Local buses in Flores.

Oooh, they’re not very comfy. It’s actually not the comfort that’s lacking but it takes forever and there’s about 10 people too many for that small bus. 130km in 7 hours? We’re popping anti motion sickness pills like crazy! Hey, even locals are emptying there stomachs in front and in the back.

Moving around on Flores is not very easy. You have to book a bus via travel agency and pay extra. The other option is to ask 20 people about the transport and they all give you different info and sometimes you wander aimlessly from one road to another. The minibuses go when they’re full and bemos (big cars that drive short distances around the city) always want more money then it was said in the beginning. Ojeks (man on a motorbike) are kinda expensive as well and we would need two, for each his own. You can also use a truck, which is a truck with wooden benches (painful on your butt and spine) and renting a motorbike is super expensive. We always ask a local how much it costs because the price can easily triple. Even India was easier 🙂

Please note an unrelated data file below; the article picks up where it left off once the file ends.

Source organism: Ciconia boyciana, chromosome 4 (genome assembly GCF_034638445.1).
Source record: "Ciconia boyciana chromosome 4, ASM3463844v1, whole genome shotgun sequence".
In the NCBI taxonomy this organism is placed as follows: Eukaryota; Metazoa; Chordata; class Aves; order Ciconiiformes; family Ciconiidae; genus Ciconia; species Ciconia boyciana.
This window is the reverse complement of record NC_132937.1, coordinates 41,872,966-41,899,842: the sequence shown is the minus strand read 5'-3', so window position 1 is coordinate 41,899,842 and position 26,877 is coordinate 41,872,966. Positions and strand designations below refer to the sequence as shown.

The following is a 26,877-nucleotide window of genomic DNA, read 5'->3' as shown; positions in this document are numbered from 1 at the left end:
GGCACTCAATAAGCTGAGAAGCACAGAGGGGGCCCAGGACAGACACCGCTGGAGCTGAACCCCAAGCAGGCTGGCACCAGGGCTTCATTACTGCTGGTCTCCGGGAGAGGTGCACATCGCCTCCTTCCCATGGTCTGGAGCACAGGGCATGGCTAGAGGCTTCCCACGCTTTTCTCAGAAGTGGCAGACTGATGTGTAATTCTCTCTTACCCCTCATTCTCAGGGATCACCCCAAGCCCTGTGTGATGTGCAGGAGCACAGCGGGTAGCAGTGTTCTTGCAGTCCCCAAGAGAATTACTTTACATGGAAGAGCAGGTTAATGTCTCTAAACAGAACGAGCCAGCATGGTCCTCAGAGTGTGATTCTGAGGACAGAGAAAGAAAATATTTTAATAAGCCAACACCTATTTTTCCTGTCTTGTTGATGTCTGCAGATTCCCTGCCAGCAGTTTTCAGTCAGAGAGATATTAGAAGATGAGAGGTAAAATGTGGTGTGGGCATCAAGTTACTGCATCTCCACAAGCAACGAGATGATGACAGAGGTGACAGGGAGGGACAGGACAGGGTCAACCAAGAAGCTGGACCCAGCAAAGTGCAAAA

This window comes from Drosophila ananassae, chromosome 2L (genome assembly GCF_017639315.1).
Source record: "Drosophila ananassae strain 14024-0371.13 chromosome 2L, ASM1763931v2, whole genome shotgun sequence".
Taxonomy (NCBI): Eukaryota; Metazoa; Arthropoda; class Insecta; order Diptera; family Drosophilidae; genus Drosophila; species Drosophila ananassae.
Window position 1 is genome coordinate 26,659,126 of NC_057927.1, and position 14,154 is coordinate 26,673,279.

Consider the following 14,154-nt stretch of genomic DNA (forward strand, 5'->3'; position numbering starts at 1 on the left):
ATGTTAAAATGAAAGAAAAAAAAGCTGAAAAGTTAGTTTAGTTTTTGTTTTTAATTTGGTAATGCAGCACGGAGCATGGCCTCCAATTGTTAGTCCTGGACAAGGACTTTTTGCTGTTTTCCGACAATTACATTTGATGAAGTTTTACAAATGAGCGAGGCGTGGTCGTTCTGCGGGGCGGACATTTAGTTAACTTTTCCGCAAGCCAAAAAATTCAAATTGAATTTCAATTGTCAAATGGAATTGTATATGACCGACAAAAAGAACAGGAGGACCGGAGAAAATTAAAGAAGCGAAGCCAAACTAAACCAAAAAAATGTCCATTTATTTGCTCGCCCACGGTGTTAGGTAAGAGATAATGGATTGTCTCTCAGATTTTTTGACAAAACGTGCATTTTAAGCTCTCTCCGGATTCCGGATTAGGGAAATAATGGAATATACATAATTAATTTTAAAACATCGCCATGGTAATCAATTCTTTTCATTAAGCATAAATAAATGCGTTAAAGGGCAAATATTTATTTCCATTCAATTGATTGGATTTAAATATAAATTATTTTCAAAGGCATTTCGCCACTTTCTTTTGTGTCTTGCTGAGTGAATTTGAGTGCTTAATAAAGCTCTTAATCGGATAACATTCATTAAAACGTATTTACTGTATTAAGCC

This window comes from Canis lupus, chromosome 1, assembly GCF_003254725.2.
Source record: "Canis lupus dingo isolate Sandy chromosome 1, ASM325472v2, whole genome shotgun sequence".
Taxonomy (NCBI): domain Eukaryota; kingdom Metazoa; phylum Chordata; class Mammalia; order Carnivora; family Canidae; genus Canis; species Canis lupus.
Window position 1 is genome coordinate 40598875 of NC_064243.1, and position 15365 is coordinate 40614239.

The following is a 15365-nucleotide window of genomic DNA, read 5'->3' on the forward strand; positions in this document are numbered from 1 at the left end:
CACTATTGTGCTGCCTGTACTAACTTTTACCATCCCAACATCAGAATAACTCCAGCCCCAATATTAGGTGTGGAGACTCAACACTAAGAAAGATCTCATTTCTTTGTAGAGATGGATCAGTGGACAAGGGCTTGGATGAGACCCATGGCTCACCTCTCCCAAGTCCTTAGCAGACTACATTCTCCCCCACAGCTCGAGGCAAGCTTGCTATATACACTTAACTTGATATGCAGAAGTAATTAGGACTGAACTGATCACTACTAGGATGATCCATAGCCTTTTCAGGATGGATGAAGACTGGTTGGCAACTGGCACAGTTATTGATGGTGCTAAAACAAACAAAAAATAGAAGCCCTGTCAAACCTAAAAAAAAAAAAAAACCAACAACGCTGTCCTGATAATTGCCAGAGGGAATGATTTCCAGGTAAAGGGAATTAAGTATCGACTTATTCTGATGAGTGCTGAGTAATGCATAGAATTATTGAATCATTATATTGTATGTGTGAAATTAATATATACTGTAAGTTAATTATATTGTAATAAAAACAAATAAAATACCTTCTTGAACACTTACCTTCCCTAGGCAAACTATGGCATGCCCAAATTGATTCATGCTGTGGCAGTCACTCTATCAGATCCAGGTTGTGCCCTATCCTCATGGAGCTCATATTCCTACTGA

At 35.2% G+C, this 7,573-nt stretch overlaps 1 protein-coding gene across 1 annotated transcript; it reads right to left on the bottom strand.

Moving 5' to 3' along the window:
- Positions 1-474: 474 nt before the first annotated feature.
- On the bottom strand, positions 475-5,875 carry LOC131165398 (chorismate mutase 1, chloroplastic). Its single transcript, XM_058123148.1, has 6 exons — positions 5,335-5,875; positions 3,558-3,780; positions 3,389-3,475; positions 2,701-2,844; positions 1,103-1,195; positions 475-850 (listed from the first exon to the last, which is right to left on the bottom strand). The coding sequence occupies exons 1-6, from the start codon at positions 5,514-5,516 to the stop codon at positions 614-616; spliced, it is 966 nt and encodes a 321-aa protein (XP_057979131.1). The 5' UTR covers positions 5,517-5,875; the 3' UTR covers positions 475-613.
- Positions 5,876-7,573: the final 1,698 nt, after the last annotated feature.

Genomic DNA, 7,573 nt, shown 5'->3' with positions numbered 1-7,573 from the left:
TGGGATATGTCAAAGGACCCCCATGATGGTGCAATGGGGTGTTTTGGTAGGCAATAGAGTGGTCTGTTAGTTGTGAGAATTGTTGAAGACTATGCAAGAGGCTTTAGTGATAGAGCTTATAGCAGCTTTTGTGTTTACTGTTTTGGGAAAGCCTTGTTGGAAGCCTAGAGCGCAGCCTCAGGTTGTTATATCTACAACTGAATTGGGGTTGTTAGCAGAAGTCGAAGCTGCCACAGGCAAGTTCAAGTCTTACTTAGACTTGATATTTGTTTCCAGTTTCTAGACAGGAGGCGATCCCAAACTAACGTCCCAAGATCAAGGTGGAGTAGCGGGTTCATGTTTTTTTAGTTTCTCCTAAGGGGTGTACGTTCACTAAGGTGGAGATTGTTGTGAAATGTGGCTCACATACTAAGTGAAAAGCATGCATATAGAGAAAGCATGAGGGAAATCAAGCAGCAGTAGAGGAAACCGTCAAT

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In Ruteng we stayed at bus driver’s family, it was so cooooold! We slept with our woolen hats on 😀 But they were super friendly and we were part of the family for a while. We went to see Todo, traditional village. The truck ride was painful (I still have some bruises on my back). The man in the office somehow managed to get 100.000 IDR instead of 40.000 IDR from us by muttering about souvenirs which we didn’t see. The village was ok, nothing special and there was no other possibility to get back than expensive ojek. The day was long and hard on our wallet. We did found out we won the Big Blog Exchange 🙂

In Bajawa we rented a motorbike for 125.000 IDR and went exploring. Bena village had a special ceremony where people were dancing and drumming, and the village itself is very beautiful. Luba village was almost empty but we did have a coffee with a nice family. Coffee here is a big thing and everybody drys and roasts it for their own use. There is the beautiful smell of roasted coffee and cloves on the streets. Makes me think of grandma and her apple compote.

There is a special thing that I really like here. Sarongs are not like elsewhere, they’re stitched in a loop and used as a skirt or just put it over their head and body as a blanket. Sometimes they even carry their babies inside. It’s usually black with tiny patterns and is hand made. If only my baggage was not so limited 🙂

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